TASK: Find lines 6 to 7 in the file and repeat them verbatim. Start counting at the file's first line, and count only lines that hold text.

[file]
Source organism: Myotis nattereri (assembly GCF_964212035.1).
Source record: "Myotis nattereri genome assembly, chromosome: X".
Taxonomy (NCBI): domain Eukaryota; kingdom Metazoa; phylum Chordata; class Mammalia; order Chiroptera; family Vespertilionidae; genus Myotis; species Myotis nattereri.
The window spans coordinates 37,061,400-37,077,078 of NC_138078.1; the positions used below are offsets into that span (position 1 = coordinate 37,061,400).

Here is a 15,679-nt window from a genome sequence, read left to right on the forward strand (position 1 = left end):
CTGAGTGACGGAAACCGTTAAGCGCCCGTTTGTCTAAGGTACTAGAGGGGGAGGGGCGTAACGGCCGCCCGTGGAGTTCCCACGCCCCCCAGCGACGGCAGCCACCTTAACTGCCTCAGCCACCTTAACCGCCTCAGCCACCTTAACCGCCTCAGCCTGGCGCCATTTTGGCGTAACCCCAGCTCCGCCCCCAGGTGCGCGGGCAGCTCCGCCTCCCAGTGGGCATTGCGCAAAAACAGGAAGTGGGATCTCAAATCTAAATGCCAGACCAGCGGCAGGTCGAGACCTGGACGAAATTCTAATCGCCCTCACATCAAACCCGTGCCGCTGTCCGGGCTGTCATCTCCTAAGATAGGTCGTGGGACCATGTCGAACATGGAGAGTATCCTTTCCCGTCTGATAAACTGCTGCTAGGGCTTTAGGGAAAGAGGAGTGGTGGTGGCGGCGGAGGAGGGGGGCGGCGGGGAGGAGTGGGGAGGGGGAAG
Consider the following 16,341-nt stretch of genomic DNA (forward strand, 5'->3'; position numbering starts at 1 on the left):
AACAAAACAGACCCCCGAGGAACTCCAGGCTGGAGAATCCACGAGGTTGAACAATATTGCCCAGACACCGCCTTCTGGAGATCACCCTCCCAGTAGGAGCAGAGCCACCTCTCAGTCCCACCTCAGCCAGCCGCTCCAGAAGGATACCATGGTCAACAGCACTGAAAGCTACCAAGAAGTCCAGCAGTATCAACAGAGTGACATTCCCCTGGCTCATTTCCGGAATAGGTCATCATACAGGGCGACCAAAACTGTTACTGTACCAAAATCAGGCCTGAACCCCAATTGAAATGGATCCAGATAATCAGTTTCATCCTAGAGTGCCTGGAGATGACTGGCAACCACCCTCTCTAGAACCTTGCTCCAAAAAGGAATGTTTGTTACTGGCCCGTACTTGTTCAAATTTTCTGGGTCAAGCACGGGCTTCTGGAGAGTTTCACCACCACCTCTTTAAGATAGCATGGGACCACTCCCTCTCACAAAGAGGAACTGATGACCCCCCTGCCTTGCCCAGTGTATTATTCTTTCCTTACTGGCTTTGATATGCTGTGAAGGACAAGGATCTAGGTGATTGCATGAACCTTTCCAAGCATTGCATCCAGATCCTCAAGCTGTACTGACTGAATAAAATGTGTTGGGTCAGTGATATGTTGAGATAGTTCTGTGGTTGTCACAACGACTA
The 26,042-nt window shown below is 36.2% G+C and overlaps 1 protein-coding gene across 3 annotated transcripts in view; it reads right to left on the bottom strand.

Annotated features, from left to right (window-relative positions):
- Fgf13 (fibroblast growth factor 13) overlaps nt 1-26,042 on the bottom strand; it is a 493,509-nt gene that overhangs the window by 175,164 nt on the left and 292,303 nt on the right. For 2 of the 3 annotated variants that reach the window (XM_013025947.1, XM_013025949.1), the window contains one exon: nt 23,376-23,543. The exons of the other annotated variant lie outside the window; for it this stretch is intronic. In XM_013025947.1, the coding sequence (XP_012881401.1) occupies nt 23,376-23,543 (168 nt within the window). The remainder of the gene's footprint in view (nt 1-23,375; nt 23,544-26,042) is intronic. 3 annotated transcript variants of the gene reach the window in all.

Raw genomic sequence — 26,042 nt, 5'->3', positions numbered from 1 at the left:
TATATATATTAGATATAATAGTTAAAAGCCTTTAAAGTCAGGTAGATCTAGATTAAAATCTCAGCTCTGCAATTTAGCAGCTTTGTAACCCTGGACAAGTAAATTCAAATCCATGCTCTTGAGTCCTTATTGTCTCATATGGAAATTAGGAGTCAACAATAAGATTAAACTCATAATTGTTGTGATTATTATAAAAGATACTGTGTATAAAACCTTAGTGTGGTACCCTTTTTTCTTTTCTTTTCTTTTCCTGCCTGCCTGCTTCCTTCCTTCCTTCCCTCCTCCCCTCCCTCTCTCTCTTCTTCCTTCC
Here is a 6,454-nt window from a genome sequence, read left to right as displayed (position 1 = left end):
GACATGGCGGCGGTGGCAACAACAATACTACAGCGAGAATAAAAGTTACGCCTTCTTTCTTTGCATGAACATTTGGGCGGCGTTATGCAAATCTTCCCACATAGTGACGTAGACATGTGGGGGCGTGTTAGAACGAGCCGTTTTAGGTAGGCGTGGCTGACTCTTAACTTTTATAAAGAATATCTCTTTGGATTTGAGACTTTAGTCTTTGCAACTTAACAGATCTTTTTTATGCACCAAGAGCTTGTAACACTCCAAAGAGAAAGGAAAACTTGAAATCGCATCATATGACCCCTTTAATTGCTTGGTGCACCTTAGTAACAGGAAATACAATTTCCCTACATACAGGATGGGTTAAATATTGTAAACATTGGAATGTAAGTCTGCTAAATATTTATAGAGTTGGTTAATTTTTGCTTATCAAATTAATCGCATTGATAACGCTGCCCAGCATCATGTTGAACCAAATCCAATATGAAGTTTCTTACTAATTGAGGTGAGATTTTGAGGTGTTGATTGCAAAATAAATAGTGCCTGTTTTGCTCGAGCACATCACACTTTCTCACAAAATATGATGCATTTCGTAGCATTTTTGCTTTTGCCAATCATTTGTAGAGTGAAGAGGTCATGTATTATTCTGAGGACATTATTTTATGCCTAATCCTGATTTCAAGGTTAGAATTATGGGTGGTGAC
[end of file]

CTGAGTGACGGAAACCGTTAAGCGCCCGTTTGTCTAAGGTACTAGAGGGGGAGGGGCGTAACGGCCGCCCGTGGAGTTCCCACGCCCCCCAGCGACGGCAGCCACCTTAACTGCCTCAGCCACCTTAACCGCCTCAGCCACCTTAACCGCCTCAGCCTGGCGCCATTTTGGCGTAACCCCAGCTCCGCCCCCAGGTGCGCGGGCAGCTCCGCCTCCCAGTGGGCATTGCGCAAAAACAGGAAGTGGGATCTCAAATCTAAATGCCAGACCAGCGGCAGGTCGAGACCTGGACGAAATTCTAATCGCCCTCACATCAAACCCGTGCCGCTGTCCGGGCTGTCATCTCCTAAGATAGGTCGTGGGACCATGTCGAACATGGAGAGTATCCTTTCCCGTCTGATAAACTGCTGCTAGGGCTTTAGGGAAAGAGGAGTGGTGGTGGCGGCGGAGGAGGGGGGCGGCGGGGAGGAGTGGGGAGGGGGAAG
Consider the following 16,341-nt stretch of genomic DNA (forward strand, 5'->3'; position numbering starts at 1 on the left):